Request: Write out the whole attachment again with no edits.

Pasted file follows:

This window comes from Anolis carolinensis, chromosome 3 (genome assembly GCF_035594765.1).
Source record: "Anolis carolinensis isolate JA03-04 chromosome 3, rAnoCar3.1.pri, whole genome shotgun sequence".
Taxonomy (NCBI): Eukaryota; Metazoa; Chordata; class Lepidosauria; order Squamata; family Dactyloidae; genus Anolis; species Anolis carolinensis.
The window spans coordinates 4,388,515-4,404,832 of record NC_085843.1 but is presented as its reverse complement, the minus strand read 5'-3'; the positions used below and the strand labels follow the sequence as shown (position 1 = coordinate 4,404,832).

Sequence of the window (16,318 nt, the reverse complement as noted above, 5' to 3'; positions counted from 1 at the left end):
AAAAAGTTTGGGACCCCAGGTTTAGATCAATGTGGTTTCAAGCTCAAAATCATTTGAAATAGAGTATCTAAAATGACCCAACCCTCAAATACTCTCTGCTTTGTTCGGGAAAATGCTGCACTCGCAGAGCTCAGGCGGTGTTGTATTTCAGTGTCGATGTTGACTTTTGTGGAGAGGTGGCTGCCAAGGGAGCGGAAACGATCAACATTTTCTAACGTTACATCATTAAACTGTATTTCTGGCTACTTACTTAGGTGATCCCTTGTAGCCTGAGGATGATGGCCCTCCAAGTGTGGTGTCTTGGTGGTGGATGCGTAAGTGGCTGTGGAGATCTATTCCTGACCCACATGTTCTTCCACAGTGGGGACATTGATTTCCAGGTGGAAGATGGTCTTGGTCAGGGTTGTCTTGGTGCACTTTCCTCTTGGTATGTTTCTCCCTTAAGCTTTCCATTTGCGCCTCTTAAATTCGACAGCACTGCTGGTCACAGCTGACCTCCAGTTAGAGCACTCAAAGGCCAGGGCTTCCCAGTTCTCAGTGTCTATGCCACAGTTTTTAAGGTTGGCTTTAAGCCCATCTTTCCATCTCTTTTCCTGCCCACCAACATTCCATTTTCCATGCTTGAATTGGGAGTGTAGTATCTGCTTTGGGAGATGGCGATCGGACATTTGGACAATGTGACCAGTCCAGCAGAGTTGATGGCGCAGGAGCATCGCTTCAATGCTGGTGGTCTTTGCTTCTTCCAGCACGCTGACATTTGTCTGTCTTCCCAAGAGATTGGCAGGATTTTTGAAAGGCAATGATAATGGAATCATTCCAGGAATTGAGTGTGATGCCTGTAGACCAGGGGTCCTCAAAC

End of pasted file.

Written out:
This window comes from Anolis carolinensis, chromosome 3 (genome assembly GCF_035594765.1).
Source record: "Anolis carolinensis isolate JA03-04 chromosome 3, rAnoCar3.1.pri, whole genome shotgun sequence".
Taxonomy (NCBI): Eukaryota; Metazoa; Chordata; class Lepidosauria; order Squamata; family Dactyloidae; genus Anolis; species Anolis carolinensis.
The window spans coordinates 4,388,515-4,404,832 of record NC_085843.1 but is presented as its reverse complement, the minus strand read 5'-3'; the positions used below and the strand labels follow the sequence as shown (position 1 = coordinate 4,404,832).

Sequence of the window (16,318 nt, the reverse complement as noted above, 5' to 3'; positions counted from 1 at the left end):
AAAAAGTTTGGGACCCCAGGTTTAGATCAATGTGGTTTCAAGCTCAAAATCATTTGAAATAGAGTATCTAAAATGACCCAACCCTCAAATACTCTCTGCTTTGTTCGGGAAAATGCTGCACTCGCAGAGCTCAGGCGGTGTTGTATTTCAGTGTCGATGTTGACTTTTGTGGAGAGGTGGCTGCCAAGGGAGCGGAAACGATCAACATTTTCTAACGTTACATCATTAAACTGTATTTCTGGCTACTTACTTAGGTGATCCCTTGTAGCCTGAGGATGATGGCCCTCCAAGTGTGGTGTCTTGGTGGTGGATGCGTAAGTGGCTGTGGAGATCTATTCCTGACCCACATGTTCTTCCACAGTGGGGACATTGATTTCCAGGTGGAAGATGGTCTTGGTCAGGGTTGTCTTGGTGCACTTTCCTCTTGGTATGTTTCTCCCTTAAGCTTTCCATTTGCGCCTCTTAAATTCGACAGCACTGCTGGTCACAGCTGACCTCCAGTTAGAGCACTCAAAGGCCAGGGCTTCCCAGTTCTCAGTGTCTATGCCACAGTTTTTAAGGTTGGCTTTAAGCCCATCTTTCCATCTCTTTTCCTGCCCACCAACATTCCATTTTCCATGCTTGAATTGGGAGTGTAGTATCTGCTTTGGGAGATGGCGATCGGACATTTGGACAATGTGACCAGTCCAGCAGAGTTGATGGCGCAGGAGCATCGCTTCAATGCTGGTGGTCTTTGCTTCTTCCAGCACGCTGACATTTGTCTGTCTTCCCAAGAGATTGGCAGGATTTTTGAAAGGCAATGATAATGGAATCATTCCAGGAATTGAGTGTGATGCCTGTAGACCAGGGGTCCTCAAAC